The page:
Freedom of the press

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Freedom of the press

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Kim Won-ki, the former speaker of the National Assembly, and the Uri Party’s standing advisor, Chyung Dai-chul, are the elderly leaders of the incumbent ruling camp. At the end of last year, they asked Lee Byung-wan, who was at the time the Blue House chief of staff, to join them at a downtown hotel. Harsh words were exchanged, as they criticized the way President Roh was running the country, exclaiming, “Does he plan on ruling like a dictator?”
They met with President Roh a short time after, and the president seemed oblivious to the earlier meeting. The two men deplored the fact that the “Blue House chief of staff had covered up and failed to relay their message to the president.” Those in power dislike hearing criticism, which weakens the courage of the messenger.
Napoleon systematically muffled the press. He reduced the established newspapers to four, and allowed only one regional newspaper for each province. Hitler shut down 180 left-wing newspapers, and he burned all liberal books and magazines.
Former President Chun Doo-hwan followed in their grisly footsteps, merging and dissolving press and media companies. The government gained control of all television broadcasting stations by taking control of the Tongyang Broadcasting Company.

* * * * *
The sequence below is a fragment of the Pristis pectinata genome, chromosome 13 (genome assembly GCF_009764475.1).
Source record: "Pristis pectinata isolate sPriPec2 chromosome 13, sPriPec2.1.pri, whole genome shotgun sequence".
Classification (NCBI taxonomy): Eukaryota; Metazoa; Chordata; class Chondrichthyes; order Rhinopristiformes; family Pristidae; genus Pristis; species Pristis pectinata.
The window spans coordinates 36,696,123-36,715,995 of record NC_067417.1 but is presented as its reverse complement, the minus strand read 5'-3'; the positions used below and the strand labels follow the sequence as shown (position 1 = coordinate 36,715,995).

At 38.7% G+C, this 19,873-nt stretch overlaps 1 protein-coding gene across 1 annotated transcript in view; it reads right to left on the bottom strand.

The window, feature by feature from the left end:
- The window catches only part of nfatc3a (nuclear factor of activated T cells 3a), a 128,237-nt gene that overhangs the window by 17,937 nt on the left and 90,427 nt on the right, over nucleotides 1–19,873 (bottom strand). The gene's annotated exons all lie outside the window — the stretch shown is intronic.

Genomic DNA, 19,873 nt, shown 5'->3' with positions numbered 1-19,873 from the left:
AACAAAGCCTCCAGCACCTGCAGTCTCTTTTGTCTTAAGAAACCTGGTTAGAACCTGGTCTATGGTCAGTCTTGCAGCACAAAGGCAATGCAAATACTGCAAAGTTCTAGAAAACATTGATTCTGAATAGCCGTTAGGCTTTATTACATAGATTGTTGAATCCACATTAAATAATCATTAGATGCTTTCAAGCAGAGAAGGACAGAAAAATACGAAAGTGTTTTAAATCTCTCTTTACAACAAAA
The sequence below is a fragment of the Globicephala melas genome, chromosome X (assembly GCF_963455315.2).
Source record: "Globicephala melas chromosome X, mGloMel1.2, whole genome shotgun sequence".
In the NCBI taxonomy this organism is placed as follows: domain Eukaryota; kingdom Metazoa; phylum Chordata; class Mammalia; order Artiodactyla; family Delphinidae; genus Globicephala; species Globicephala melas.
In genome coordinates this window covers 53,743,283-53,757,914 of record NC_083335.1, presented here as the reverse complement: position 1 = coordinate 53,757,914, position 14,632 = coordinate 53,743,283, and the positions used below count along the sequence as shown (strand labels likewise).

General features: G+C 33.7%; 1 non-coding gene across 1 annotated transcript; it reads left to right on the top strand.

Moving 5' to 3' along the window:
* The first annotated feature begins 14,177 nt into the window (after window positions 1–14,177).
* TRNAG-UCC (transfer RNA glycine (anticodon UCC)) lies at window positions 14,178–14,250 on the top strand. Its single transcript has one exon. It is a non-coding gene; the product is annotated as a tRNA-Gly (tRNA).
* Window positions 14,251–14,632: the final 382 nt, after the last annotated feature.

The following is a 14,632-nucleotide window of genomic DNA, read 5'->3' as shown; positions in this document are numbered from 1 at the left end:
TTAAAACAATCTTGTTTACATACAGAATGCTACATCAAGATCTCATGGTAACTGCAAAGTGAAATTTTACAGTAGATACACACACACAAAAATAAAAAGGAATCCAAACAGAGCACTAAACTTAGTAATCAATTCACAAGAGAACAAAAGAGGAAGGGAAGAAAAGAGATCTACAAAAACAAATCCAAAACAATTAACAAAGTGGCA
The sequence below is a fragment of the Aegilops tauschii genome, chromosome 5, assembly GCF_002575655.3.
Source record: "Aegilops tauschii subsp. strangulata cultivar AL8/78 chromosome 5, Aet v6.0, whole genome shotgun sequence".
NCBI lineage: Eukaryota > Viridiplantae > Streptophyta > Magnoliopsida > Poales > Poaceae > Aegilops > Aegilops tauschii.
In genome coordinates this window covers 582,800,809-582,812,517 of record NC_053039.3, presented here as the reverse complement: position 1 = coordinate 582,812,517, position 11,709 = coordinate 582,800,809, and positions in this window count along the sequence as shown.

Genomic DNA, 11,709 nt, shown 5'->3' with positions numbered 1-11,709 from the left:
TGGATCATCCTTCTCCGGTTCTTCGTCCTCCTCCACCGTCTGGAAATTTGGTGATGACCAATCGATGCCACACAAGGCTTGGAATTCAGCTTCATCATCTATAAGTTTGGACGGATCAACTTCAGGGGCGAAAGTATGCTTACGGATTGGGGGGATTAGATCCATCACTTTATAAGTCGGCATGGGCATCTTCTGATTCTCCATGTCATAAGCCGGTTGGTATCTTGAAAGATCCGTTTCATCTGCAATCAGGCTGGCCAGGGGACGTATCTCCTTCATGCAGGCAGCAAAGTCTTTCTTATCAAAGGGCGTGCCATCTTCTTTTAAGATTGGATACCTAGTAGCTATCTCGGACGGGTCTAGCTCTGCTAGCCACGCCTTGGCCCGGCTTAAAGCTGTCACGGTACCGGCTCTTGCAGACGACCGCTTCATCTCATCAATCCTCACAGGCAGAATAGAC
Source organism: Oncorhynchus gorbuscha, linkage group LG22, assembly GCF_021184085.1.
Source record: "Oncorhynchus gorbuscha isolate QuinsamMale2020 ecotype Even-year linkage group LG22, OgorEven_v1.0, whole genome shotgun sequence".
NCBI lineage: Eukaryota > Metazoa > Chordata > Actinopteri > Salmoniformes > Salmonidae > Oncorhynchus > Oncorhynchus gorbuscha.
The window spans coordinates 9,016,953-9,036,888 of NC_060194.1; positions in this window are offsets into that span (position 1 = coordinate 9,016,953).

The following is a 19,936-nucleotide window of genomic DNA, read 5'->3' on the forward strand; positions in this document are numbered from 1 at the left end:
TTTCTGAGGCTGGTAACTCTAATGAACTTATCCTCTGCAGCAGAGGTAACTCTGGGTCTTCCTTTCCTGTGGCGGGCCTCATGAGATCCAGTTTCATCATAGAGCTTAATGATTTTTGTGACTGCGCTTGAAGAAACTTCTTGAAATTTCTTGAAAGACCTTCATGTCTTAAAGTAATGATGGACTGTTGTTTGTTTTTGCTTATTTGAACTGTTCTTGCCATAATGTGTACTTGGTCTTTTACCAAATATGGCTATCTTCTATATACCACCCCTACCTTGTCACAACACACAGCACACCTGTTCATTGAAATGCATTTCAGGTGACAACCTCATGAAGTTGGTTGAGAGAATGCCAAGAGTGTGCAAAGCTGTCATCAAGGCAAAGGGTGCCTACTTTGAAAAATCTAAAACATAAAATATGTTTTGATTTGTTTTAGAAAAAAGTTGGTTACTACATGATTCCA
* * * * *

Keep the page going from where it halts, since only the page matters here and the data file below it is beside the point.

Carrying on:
Venezuelan President Hugo Chavez shut down a private television station that was critical of him and made it a government-run station. Legally, Chavez was authorized not to renew the broadcast license for the station.
Following democratization, the suppression of the media has become diabolical, rearing its ugly head in the form of audits that feign legality, lawsuits, government-run public service announcements, financial backing of pro-government media outlets, the shutting down of press rooms and blocking access for reporters.
A few days ago, our country’s Truth and Reconciliation Commission stated that the Jeongsu Scholarship Foundation was given to the state under coercion and ordered its return to surviving family members. The foundation has stock in the Busan Ilbo and MBC. The former chairperson of the Grand National Party, Park Geun-hye, served as its director for 10 years. This act of coercion was perpetrated in the past by an authoritarian government, which was less crafty than Chavez’s.
To maintain consistency, what should they do about the Tongyang Broadcasting Company and the Dong-A Broadcasting System, which were taken away during the Chun Doo-hwan era? One cannot help but suspect that their political motivations are self-serving and opportunistic.

*The writer is an editorial writer of the JoongAng Ilbo.

By Kim Jin-kook [jinkook@joongang.co.kr]

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